"We salute the bravery and the cold blood of our defence forces and security," he went on to say, adding that they will "strengthen the security of Grand Bassam, Abidjan and the entire country".

At the same time, in a statement on social media, al-Qaeda in the Islamic Maghreb (Aqim) claimed the attack.

The group has previously said it was behind recent attacks in Ouagadougou, Burkina Faso's capital, and Bamako, the capital of Mali.

'Feeling super lucky'

While the government had beefed up security in Abidjan following those attacks in Mali and Burkina Faso, no one was expecting attackers would target the small, sleepy town of Grand Bassam.

Abidjan is the economic capital of the country, which is the world's leading producer of cocoa.

Since the civil conflict ended in 2011, Ivory Coast has become attractive to investors and now has one of fastest growing economies on the continent.

The African Development Bank moved its headquarters from Tunis to Abidjan after a 10-year hiatus and Abidjan is due to host the Africa CEO Forum in just a few weeks' time.

Officials in Paris said French Foreign Minister Jean-Marc Ayrault and Interior Minister Bernard Cazeneuve would travel to Abidjan in a show of solidarity with the country.

Image copyright Getty Images
Image caption Soldiers patrolled the beach after the attack

But on Monday in Abidjan there's little rush hour traffic.

Many people remain at home, too shocked at the events that could dramatically change the positive course their country was on.

Mrs Burton and her family are also at home, giving their daughters special attention and worried at how the horrific events that unfolded yesterday may affect them.

"I'm feeling very thankful and super lucky because... none of us or only half of the family could have been alive," said Mrs Burton.


Who are the victims?

There were 18 victims in total from Sunday's attack, but only some of their identities have been released so far.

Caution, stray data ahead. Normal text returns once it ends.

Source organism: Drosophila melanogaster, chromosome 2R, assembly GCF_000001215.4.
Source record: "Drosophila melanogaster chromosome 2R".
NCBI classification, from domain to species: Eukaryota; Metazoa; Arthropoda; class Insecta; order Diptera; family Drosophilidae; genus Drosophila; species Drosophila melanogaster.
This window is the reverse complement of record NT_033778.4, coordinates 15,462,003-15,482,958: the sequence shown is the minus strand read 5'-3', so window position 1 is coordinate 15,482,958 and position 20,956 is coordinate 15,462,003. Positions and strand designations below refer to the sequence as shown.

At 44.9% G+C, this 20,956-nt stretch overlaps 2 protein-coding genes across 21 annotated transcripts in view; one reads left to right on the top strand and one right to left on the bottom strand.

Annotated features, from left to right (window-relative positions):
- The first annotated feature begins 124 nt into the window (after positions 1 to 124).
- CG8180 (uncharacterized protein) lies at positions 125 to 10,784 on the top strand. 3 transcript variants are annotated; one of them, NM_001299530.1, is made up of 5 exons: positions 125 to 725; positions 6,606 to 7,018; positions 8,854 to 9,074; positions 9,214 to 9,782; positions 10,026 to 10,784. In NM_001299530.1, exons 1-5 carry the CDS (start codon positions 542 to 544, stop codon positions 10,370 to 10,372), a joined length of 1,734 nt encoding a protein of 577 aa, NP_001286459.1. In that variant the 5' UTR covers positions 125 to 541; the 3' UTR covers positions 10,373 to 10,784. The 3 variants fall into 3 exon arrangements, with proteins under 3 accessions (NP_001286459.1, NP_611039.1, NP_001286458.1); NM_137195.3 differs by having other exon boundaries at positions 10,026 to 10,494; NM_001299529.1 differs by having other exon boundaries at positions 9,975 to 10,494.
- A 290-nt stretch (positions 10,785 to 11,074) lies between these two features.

• Three members of the Ivorian special forces, who were killed responding to the attack. President Alassane Ouatarra paid tribute to the "brave soldiers who lost their lives defending the homeland."
  • Four French nationals were killed, according to the office of the French President, though it has not identified them:
  • Two of the French victims, aged 75 and 78, had retired in the country after living there for many years, French media report. They were riding bicycles in the town when the attack started.
  • One male victim was the boss of an IT company which had been operating in the country for nearly 30 years. His stepson told Europe 1 radio that he had just finished building a house in Grand Bassam a month earlier.
  • The final French victim, aged around 50, was working for a subsidiary of the French multinational conglomerate Bollore.
  • One German. Henrike Grohs, aged 51, was head of the Abidjan branch of Germany's Goethe Institute cultural body. She was passionate about Ivorian culture and was a massive reggae fan, a friend told local media.
  • One Macedonian - The UN mission in Ivory Coast confirmed that Anita Andreevska Mitrovska, a volunteer with its engineering section who has been in the country since December, was among the dead.
  • Other victims included foreign citizens from Burkina Faso, Cameroon and Mali, no further details about their identities have been released.